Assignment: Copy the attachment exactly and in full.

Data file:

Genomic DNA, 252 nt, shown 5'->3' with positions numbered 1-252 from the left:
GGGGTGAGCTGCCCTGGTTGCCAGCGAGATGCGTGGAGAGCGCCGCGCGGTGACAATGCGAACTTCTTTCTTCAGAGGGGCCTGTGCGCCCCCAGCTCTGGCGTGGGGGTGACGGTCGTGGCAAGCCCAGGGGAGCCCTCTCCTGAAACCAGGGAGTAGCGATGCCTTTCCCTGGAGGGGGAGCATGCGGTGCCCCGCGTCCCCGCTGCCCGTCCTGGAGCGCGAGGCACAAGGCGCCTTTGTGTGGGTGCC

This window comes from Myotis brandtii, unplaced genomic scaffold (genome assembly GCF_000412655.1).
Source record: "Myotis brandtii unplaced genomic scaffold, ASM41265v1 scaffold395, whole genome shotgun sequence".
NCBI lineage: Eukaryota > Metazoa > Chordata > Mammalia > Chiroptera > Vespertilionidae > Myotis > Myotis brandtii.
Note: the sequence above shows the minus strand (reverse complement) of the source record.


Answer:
Genomic DNA, 252 nt, shown 5'->3' with positions numbered 1-252 from the left:
GGGGTGAGCTGCCCTGGTTGCCAGCGAGATGCGTGGAGAGCGCCGCGCGGTGACAATGCGAACTTCTTTCTTCAGAGGGGCCTGTGCGCCCCCAGCTCTGGCGTGGGGGTGACGGTCGTGGCAAGCCCAGGGGAGCCCTCTCCTGAAACCAGGGAGTAGCGATGCCTTTCCCTGGAGGGGGAGCATGCGGTGCCCCGCGTCCCCGCTGCCCGTCCTGGAGCGCGAGGCACAAGGCGCCTTTGTGTGGGTGCC

This window comes from Myotis brandtii, unplaced genomic scaffold (genome assembly GCF_000412655.1).
Source record: "Myotis brandtii unplaced genomic scaffold, ASM41265v1 scaffold395, whole genome shotgun sequence".
NCBI lineage: Eukaryota > Metazoa > Chordata > Mammalia > Chiroptera > Vespertilionidae > Myotis > Myotis brandtii.
Note: the sequence above shows the minus strand (reverse complement) of the source record.